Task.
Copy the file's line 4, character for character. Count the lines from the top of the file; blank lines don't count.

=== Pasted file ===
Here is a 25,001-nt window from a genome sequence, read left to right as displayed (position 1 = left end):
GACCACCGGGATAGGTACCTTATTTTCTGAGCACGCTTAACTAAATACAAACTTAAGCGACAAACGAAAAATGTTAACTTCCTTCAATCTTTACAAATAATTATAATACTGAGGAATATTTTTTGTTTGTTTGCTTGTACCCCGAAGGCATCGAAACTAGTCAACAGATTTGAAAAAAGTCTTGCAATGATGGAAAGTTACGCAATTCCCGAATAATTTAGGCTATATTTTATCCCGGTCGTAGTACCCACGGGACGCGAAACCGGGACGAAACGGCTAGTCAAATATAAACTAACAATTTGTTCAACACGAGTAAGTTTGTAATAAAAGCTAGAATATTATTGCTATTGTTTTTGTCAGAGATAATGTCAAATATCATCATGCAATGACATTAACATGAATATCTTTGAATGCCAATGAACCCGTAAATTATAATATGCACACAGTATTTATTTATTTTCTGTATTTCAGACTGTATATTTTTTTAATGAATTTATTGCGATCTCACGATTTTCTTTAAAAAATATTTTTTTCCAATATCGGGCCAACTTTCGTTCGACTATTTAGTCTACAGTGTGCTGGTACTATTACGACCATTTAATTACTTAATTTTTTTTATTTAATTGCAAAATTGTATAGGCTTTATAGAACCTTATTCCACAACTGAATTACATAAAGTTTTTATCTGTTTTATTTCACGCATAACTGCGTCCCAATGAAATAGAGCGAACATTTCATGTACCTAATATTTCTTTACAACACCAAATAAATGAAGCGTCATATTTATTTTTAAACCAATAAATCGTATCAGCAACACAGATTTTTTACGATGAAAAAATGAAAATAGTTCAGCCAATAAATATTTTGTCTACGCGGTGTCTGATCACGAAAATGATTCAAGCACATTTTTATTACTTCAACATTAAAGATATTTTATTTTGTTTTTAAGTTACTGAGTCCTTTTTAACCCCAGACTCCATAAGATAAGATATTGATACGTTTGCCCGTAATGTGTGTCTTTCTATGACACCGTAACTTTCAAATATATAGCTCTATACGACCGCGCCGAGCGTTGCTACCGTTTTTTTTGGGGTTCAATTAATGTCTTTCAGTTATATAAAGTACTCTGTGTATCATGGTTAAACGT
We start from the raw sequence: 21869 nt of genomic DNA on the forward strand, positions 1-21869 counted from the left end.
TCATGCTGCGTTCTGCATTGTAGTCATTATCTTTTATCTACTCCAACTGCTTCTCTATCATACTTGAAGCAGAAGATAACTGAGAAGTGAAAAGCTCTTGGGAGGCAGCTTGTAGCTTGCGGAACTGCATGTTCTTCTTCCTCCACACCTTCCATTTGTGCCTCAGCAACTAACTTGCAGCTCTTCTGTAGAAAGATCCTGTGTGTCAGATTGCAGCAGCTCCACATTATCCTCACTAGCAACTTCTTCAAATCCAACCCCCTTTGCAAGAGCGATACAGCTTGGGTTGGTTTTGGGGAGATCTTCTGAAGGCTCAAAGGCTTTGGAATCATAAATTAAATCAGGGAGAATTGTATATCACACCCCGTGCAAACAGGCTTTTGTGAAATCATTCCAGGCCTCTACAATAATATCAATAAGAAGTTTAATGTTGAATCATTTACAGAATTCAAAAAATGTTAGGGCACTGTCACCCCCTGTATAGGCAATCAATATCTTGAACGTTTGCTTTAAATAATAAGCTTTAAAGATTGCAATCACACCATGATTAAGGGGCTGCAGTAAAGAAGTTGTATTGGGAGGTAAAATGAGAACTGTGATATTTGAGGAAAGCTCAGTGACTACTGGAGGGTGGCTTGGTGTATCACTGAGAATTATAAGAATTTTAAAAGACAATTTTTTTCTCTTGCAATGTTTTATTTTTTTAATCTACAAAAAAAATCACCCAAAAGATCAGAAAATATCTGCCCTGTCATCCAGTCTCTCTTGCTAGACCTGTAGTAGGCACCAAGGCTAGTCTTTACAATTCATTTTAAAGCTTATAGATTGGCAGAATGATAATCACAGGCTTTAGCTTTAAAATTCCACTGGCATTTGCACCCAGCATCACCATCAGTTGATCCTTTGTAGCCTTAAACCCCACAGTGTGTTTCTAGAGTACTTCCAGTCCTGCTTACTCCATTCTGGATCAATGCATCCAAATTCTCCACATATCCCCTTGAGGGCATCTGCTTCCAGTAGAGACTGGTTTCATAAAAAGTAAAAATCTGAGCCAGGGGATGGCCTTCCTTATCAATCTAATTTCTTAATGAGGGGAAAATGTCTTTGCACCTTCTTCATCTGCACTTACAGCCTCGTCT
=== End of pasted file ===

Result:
TCATGCTGCGTTCTGCATTGTAGTCATTATCTTTTATCTACTCCAACTGCTTCTCTATCATACTTGAAGCAGAAGATAACTGAGAAGTGAAAAGCTCTTGGGAGGCAGCTTGTAGCTTGCGGAACTGCATGTTCTTCTTCCTCCACACCTTCCATTTGTGCCTCAGCAACTAACTTGCAGCTCTTCTGTAGAAAGATCCTGTGTGTCAGATTGCAGCAGCTCCACATTATCCTCACTAGCAACTTCTTCAAATCCAACCCCCTTTGCAAGAGCGATACAGCTTGGGTTGGTTTTGGGGAGATCTTCTGAAGGCTCAAAGGCTTTGGAATCATAAATTAAATCAGGGAGAATTGTATATCACACCCCGTGCAAACAGGCTTTTGTGAAATCATTCCAGGCCTCTACAATAATATCAATAAGAAGTTTAATGTTGAATCATTTACAGAATTCAAAAAATGTTAGGGCACTGTCACCCCCTGTATAGGCAATCAATATCTTGAACGTTTGCTTTAAATAATAAGCTTTAAAGATTGCAATCACACCATGATTAAGGGGCTGCAGTAAAGAAGTTGTATTGGGAGGTAAAATGAGAACTGTGATATTTGAGGAAAGCTCAGTGACTACTGGAGGGTGGCTTGGTGTATCACTGAGAATTATAAGAATTTTAAAAGACAATTTTTTTCTCTTGCAATGTTTTATTTTTTTAATCTACAAAAAAAATCACCCAAAAGATCAGAAAATATCTGCCCTGTCATCCAGTCTCTCTTGCTAGACCTGTAGTAGGCACCAAGGCTAGTCTTTACAATTCATTTTAAAGCTTATAGATTGGCAGAATGATAATCACAGGCTTTAGCTTTAAAATTCCACTGGCATTTGCACCCAGCATCACCATCAGTTGATCCTTTGTAGCCTTAAACCCCACAGTGTGTTTCTAGAGTACTTCCAGTCCTGCTTACTCCATTCTGGATCAATGCATCCAAATTCTCCACATATCCCCTTGAGGGCATCTGCTTCCAGTAGAGACTGGTTTCATAAAAAGTAAAAATCTGAGCCAGGGGATGGCCTTCCTTATCAATCTAATTTCTTAATGAGGGGAAAATGTCTTTGCACCTTCTTCATCTGCACTTACAGCCTCGTCT